Comic Book Resources just dropped the news that an upcoming Deadpool special will feature the little-know Marvel characters Brute Force! Why am I posting this on a Transformers site? Because Brute Force, a book that got a whopping four issues out of its initial 4-issue limited series, a toy comic with no actual toy to tie in to, was created (at least in part) by Bob Budiansky, written by Simon Furman, and drawn by Jose Delbo.
In the last days of the 80s, with Transformers and G.I. Joe winding down, Marvel decided they wanted to put some of that talent they’d used to create characters and storylines for Hasbro into making their own “toyetic” IP that they could then license to a toy company. Brute Force was the result.
This is the second in a series of articles re-visiting Marvel’s version of Transformers, covering the 80 issues released in America and the 4-issue miniseries “The Headmasters.” Images are scanned from my personal copies of each comic.
Over the course of the rest of the original 4-issue miniseries, plot points similar to the cartoon’s “More Than Meets the Eye” are carried out: The Autobots establish a human-Cybertronian relationship with Earth in general and the Witwickies in particular; the Decepticons try to get energy; Starscream plots against Megatron; there are a few big battles; the general status quo is set.
But a couple things differ strongly throughout the arc.
This is the first in what will hopefully be a series of articles re-visiting Marvel’s version of Transformers, covering the 80 issues released in America and the 4-issue miniseries “The Headmasters.” Images are scanned from my personal copies of each comic.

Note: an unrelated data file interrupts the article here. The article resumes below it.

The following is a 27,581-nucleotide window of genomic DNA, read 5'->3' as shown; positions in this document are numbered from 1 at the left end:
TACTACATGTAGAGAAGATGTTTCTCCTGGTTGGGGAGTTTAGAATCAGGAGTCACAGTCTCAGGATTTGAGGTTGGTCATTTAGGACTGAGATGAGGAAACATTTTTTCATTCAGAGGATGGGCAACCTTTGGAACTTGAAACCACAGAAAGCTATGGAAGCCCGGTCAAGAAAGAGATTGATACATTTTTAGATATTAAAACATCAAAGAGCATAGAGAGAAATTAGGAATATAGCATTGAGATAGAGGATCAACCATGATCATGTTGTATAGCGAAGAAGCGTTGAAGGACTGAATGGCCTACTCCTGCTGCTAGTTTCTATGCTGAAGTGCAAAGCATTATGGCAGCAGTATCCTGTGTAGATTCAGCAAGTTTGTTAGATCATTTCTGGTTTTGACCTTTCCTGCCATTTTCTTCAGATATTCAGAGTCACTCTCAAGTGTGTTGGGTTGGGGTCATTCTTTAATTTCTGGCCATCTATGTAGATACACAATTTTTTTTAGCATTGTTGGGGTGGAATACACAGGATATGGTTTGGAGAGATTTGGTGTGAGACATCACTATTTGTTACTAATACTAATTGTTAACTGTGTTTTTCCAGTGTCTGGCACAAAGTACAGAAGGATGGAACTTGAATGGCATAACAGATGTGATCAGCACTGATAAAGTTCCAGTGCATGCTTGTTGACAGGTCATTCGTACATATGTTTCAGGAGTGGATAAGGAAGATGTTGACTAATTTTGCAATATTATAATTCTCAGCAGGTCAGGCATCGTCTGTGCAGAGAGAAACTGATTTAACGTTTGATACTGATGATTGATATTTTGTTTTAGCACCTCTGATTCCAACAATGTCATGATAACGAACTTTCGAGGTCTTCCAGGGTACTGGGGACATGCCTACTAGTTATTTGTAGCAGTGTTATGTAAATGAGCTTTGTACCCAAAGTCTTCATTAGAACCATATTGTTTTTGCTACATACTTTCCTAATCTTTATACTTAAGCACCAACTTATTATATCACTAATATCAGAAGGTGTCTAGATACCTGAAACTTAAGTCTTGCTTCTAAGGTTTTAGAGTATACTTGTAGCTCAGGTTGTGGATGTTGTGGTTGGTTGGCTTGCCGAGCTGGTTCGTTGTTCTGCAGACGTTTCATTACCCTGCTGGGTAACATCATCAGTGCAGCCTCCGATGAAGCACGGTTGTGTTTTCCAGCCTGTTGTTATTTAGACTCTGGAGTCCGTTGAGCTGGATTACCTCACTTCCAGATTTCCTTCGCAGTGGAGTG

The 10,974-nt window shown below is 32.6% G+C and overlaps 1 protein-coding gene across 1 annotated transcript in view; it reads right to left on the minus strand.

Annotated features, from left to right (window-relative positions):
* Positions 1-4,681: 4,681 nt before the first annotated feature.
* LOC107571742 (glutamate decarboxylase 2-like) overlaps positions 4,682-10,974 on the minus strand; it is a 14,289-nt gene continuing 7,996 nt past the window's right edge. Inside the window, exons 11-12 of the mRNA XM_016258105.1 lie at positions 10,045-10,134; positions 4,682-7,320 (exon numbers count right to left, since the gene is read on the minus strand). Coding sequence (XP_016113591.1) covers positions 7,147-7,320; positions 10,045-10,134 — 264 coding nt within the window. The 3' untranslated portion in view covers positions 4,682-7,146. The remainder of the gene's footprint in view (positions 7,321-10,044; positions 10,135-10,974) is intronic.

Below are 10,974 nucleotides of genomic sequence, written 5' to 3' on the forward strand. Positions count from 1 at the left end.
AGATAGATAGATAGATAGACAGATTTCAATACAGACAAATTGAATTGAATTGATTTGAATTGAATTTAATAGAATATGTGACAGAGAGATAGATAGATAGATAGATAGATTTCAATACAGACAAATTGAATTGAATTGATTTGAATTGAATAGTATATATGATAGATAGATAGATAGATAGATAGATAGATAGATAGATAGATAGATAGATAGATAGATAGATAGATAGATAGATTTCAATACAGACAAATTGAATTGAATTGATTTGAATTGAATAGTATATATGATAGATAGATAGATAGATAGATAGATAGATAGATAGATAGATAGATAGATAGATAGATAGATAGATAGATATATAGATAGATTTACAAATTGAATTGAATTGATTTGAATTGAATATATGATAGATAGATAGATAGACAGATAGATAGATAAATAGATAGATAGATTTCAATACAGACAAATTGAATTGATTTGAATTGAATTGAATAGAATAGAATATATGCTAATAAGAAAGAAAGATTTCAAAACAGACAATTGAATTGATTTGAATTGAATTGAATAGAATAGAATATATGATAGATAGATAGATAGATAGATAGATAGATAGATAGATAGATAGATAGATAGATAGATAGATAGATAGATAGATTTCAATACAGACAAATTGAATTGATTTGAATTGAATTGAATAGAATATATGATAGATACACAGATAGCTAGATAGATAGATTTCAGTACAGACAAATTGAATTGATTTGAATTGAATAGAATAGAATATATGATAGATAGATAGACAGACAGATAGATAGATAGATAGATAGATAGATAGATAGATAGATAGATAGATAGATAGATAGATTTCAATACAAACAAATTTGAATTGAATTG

It was a world transformed.
In 1984, Marvel comics began a series of comics that would be the very first representation of Transformers in fiction, edited – and soon written – by Bob Budiansky, the same man who named most of the early characters and wrote the bios printed on the toy packaging.
Though I feel the animated cartoon that soon followed became, for most folks, the definitive version of the G1 story, the comic rumbled along far longer than the ‘toon lasted and morphed into its own totally unique version of the mythos.
I was a kid in the early 1990s, when Transformers was in decline, and my first introduction to the property was by way of an old Marvel comic I found at my local library. I spent much of my childhood scavenging yard sales, book stores, and flea markets for signs that Transformers once existed, and it oftentimes paid off in the odd issue of the Marvel comic, usually far distant in the chronology from any other that I owned. So I pieced this story together in my mind and it became just as cherished as the cartoon that I also adored.
Penciler Manny Galan may not have been a very polished artist when he worked on the Transformers: Generation 2 comic, but the man knew how to have fun with his generics. However, we must face the fact that his work only exposes the distinct lack of rockabilly throughout the rest of the Transformers multiverse.